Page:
Flyers' comeback truly resembles their Broad Street glory days

"We don't expect miracles."
-- Flyers chairman Ed Snider after firing coach Ken Hitchcock and accepting GM Bob Clarke's resignation on Oct. 24, 2006

"You can't always get what you want … but if you try sometime, you just might find, you get what you need."

-- Lyrics from the Rolling Stones' "You Can't Always Get What You Want"

Out of disaster, it would seem, has come deliverance.

Not only are the Philadelphia Flyers poised to become the first team in the NHL's post-expansion era to go from dead last to the Stanley Cup finals in a year, but they're doing it in a way that truly harkens back to their glory days of the mid-1970s.

Great goaltending. More skill and finesse than people give them credit for. A nasty, take-no-prisoners approach that appeals to the hockey fans of Philadelphia and channels the snarling, uberaggressive attitude of Freddie "The Fog" Shero's Broad Street Bullies.

With no apologies. Never, ever apologize.

When Flyers defenseman Derian Hatcher slammed Montreal defenseman Francis Bouillon into the end glass face-first during Game 3 of their second-round series, leaving Bouillon bloodied and earning Hatcher a major and a game misconduct, Hatcher certainly wasn't sorry about it all afterward.

"I probably shouldn't have let up," Hatcher said. "If I'd known I'd get five minutes, I wouldn't have let up."

Amen, said the echoes of Bob "Hound Dog" Kelly, Don Saleski and Dave "The Hammer" Schultz.

That attitude, it's fair to say, has been part of the persona of this season's Flyers since the fall, when Steve Downie and Jesse Boulerice were handed long suspensions for dirty, illegal hits and Randy Jones ended the season of Boston's Patrice Bergeron with a quasi-legal hit from behind.

The Flyers, really, haven't been like this for a long, long time. They've been big (the Legion of Doom years), but often oddly passive and certainly not a team filled with pit bulls.

Now, it's different. About 18 months after it all came crashing down, the Flyers are back -- and back to where their fans want them to be.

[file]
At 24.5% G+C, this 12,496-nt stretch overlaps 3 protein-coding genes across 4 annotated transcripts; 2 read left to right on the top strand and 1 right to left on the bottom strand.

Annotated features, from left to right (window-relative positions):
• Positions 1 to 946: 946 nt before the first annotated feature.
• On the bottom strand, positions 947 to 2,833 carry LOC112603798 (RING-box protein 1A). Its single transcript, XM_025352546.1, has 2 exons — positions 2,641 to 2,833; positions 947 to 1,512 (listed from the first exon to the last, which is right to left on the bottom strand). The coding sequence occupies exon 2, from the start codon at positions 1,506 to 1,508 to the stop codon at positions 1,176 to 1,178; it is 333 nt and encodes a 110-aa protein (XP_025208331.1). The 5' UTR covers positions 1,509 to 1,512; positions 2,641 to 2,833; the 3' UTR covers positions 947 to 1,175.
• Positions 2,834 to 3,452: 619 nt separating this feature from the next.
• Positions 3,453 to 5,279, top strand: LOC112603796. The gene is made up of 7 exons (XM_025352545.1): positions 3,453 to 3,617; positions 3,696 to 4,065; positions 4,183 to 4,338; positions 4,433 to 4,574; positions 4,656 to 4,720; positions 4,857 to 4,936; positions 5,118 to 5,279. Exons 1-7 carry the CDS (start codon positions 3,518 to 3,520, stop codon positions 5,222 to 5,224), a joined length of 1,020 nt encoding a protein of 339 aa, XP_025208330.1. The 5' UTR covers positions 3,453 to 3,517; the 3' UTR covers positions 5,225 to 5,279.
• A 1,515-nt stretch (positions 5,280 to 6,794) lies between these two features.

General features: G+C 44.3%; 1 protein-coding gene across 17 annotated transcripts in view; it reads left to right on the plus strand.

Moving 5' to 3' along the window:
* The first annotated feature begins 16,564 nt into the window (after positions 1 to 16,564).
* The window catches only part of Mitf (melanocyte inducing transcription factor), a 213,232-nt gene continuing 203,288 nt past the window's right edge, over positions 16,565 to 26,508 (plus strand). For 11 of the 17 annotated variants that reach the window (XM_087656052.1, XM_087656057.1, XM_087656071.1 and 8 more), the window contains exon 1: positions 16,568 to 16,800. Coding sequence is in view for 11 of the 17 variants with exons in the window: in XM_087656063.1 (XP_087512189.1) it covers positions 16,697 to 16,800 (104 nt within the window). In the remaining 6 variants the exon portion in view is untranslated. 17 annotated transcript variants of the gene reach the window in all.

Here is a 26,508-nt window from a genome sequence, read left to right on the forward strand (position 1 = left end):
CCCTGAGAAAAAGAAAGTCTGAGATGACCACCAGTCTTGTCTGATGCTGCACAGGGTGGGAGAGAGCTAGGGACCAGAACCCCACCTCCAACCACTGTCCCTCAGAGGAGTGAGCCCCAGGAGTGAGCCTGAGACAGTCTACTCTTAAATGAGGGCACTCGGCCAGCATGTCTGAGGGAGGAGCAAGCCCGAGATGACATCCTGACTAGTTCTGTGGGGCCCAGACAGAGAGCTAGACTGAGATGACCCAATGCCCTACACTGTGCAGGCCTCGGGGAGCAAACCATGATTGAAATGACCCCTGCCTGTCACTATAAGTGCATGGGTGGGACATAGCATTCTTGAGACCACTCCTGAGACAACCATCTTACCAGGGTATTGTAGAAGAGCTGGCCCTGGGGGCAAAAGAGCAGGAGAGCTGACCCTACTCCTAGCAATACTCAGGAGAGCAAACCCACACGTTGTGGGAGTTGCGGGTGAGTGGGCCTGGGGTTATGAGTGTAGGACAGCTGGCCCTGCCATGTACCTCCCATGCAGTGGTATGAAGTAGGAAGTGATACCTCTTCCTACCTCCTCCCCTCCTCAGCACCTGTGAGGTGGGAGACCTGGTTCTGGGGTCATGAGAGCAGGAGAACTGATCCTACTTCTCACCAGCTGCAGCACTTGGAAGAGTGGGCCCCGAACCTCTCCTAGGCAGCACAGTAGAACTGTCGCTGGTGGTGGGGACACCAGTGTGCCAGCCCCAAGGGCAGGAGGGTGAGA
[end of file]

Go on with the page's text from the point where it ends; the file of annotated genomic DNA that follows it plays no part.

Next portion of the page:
Ed Snider surely wasn't expecting this kind of miraculous turnaround in such a short period of time when, in late October 2006, he canned coach Ken Hitchcock and accepted GM Bob Clarke's resignation after the team started the season 1-6-1, its worst start in 17 campaigns.

With 74 games left in the 2006-07 season, however, he undoubtedly was hoping Hitchcock's replacement, John Stevens, and interim GM Paul Holmgren would get the team to the playoffs. Instead, Holmgren tore the team up, and the club finished with 56 points, the worst showing for a Flyers team in club history.

But although Snider might have wanted immediate improvement, what he got was what was really needed, an infusion of talent over six months that has helped fuel one of the greatest turnarounds in NHL history.

Since the NHL moved out of the Original Six era in 1967, only the 1986-87 Detroit Red Wings have made it to the conference finals after being the worst team in the league the season before.

How did it happen? Well, part of the answer lies in the fact that the Flyers might not have been quite as terrible as they seemed a year ago. "Maybe it tells you our team last year was better than what we finished," said winger R.J. Umberger, a playoff terror this spring with nine goals.

What's forgotten, after all, is this was a 101-point team in 2005-06, the first season after the lockout. The drop-off from there -- 55 points -- was actually greater than the improvement this season, 39 points.

The Flyers ended up with a league-worst record because that was their intent; or, at least, there was an organizational willingness to absorb the big hit, to gut the club if it meant repositioning it for the future.